As Eli Era Fades Away, G-Men Might Have Their Guy in Jones

By Michael O’Brien ’23
Staff Writer

On the night of the 2019 NFL Draft, Giants fans eagerly awaited for commissioner Roger Goodell to relay GM Dave Gettleman’s selection for the Giants #7 overall pick. Owning two picks in the first round seemed even more assuring of a productive Giants draft; it was no secret that Eli Manning’s days as a starter were numbered, so selecting a promising QB prospect such as Dwayne Haskins at #17 and an elite defensive talent like LB’s Josh Allen or Devin Bush at #7 seemed logical. However, both Giants fans and the NFL world alike were shocked when the Giants took Duke QB Daniel Jones at #7.

This selection seemed to be a flop on so many levels. Not only did the Giants take a QB who played a weak schedule for the majority of his NCAA career and passed on a battle-tested starter like Haskins, but Jones would have most likely still been on the board at #17. Giants fans not only blasted Gettleman on social media for a seemingly bone-headed pick, but they also turned their backs on Jones immediately without giving him any chance. Similarly to the New York sports world’s reaction to the selection of Kristaps Porzingis in the 2015 NBA Draft, the cards seemed stacked against Jones. 

But perhaps Dave Gettleman knew something that we didn’t. To open the NFL Preseason, Jones took the field for his first drive as a New York Giant; and it was nothing short of perfection. Marching down the field with complete confidence, Jones took command of the offense going 5/5 on completions, racked up 67 passing yards, and fired a perfectly placed ball to Bennie Fowler in the back corner of the end-zone; the Giants went on to defeat the Jets 31-22.

In the next pre-season competition against the Chicago Bears, Jones continued his efficiency, putting up an impressive statline of 11/14 passing, 161 yards and a touchdown in a 32-12 win. This efficiency was continued on for the rest of the pre-season, as Jones threw 9/11 for 141 yards in a 25-23 win over the Bengals, and although he saw a diminished role in the final preseason game against New England as the Giants likely did not want to risk an injury to Jones, he managed to go 4/4 for 47 yards in a 31-29 win over the Patriots.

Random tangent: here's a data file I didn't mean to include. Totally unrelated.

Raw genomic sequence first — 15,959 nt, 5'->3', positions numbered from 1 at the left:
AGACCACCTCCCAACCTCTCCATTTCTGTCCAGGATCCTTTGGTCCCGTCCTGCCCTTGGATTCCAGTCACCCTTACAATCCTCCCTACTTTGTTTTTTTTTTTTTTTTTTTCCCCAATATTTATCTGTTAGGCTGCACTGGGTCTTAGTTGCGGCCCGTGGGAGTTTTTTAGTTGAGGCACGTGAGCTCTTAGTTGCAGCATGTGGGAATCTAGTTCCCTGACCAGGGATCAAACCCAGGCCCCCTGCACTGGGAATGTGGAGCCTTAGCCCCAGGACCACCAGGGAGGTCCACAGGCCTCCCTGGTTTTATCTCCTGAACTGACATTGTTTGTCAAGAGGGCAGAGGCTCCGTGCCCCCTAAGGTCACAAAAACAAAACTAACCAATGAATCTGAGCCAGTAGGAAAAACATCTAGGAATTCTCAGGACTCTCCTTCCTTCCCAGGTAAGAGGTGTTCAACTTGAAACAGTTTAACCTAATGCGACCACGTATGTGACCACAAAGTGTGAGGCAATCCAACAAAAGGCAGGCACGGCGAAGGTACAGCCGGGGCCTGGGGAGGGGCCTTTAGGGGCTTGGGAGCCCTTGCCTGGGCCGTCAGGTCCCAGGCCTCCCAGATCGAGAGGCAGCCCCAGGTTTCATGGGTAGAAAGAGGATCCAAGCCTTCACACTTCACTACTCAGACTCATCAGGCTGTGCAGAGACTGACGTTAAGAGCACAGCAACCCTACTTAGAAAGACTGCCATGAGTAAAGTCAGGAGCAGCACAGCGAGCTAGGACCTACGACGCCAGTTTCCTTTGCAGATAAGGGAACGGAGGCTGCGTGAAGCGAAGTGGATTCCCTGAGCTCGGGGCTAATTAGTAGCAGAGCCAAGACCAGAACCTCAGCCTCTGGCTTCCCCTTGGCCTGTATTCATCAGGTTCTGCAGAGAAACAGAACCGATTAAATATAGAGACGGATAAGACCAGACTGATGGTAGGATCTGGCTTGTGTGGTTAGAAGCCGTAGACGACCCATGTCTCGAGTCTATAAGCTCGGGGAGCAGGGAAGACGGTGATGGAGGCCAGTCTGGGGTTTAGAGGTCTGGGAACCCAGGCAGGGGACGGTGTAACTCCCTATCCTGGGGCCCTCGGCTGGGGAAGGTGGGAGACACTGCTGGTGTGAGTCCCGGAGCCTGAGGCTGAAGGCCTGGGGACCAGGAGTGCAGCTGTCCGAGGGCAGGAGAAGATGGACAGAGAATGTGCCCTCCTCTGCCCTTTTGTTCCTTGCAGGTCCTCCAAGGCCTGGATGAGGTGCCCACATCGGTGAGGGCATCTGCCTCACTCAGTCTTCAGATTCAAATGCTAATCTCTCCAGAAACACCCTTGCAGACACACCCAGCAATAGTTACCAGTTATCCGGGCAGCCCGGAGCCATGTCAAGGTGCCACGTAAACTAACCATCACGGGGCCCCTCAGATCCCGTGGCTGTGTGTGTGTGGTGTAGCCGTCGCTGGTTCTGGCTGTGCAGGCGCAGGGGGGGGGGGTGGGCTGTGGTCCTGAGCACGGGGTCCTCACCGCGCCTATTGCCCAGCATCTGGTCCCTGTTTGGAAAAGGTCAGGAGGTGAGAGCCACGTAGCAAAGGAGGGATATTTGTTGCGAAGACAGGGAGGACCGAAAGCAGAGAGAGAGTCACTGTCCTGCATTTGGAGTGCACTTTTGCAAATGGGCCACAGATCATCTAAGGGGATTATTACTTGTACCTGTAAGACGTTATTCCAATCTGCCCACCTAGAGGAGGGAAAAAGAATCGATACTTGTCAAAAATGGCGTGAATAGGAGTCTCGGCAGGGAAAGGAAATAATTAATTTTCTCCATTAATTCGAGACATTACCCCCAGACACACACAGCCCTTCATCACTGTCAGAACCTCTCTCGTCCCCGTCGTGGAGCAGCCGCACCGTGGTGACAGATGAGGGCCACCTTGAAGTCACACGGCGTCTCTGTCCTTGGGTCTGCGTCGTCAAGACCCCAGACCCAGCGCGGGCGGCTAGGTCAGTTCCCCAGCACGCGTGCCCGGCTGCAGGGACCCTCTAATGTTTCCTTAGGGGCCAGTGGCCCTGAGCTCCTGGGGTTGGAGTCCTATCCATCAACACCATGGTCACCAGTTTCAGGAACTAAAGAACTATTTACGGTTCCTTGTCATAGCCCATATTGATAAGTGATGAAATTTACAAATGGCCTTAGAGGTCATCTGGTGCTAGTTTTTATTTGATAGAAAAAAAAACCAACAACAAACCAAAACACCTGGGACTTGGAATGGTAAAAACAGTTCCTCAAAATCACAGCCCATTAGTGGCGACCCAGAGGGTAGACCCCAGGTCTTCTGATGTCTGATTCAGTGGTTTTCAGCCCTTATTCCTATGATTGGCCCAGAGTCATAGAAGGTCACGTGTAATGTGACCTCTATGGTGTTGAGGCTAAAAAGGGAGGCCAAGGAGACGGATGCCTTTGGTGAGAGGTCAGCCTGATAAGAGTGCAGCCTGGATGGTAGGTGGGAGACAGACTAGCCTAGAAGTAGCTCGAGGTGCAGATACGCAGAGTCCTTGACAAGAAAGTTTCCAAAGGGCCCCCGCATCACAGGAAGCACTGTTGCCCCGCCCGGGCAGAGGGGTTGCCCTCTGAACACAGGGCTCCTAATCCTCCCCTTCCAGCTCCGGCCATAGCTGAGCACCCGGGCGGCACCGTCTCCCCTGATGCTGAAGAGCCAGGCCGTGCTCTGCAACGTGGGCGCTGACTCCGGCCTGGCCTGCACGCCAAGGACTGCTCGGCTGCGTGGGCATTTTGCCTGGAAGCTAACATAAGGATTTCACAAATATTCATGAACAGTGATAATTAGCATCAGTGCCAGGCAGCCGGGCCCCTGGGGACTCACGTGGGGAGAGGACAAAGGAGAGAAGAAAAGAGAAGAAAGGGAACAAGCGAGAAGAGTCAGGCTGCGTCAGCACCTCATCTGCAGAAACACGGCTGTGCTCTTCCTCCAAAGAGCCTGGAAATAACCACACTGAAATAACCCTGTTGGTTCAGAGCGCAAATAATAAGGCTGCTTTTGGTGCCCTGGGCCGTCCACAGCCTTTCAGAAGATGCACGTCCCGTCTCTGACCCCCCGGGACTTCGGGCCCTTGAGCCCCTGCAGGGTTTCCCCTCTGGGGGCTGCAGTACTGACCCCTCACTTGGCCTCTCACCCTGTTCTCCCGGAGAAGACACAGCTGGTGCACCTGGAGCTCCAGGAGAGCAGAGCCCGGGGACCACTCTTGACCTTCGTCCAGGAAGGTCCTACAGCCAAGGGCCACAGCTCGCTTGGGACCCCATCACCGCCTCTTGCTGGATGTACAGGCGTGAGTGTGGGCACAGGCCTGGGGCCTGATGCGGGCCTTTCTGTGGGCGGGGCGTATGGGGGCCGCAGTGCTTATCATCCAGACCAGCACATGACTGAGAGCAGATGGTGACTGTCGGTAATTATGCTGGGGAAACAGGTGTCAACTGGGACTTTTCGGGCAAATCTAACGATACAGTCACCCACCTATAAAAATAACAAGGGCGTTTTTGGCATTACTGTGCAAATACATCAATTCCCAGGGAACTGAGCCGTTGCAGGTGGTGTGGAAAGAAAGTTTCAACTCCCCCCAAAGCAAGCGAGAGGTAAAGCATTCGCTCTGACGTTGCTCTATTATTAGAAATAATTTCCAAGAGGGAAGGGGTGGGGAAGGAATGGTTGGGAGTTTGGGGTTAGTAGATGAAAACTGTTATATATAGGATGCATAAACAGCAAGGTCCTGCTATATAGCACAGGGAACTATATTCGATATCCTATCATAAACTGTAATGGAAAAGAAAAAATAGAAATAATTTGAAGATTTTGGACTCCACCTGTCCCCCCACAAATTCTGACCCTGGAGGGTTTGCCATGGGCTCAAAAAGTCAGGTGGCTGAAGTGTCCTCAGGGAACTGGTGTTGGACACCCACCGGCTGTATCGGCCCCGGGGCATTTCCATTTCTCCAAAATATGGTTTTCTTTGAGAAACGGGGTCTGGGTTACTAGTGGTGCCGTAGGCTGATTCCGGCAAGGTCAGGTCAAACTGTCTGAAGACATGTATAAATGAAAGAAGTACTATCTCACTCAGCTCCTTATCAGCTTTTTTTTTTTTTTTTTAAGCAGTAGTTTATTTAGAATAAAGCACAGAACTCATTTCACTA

While the classic “it’s only the preseason” line may have been used by many Jones doubters, the numbers don’t lie; Jones’ combined stats ended up being 29/34 on completions, throwing for 416 yards and adding on two touchdowns. Furthermore, the Giants didn’t lose a preseason game in which Jones took the field at some point. Preseason or not, these numbers were good enough to erase the possibility of being a bust in many fan’s minds.

But Jones didn’t get the chance to make a name for himself until Week 3. After head coach Pat Shurmur gave the nod to veteran Eli Manning in Weeks 1 and 2, Giants fans only complaint on Daniel Jones may be not actually starting him earlier. While Eli played formidably against the Cowboys in the season opener going 30/44 with 306 yards and a TD, it was not enough to corral the Cowboys as Dallas took care of business easily by a final score of 35-17.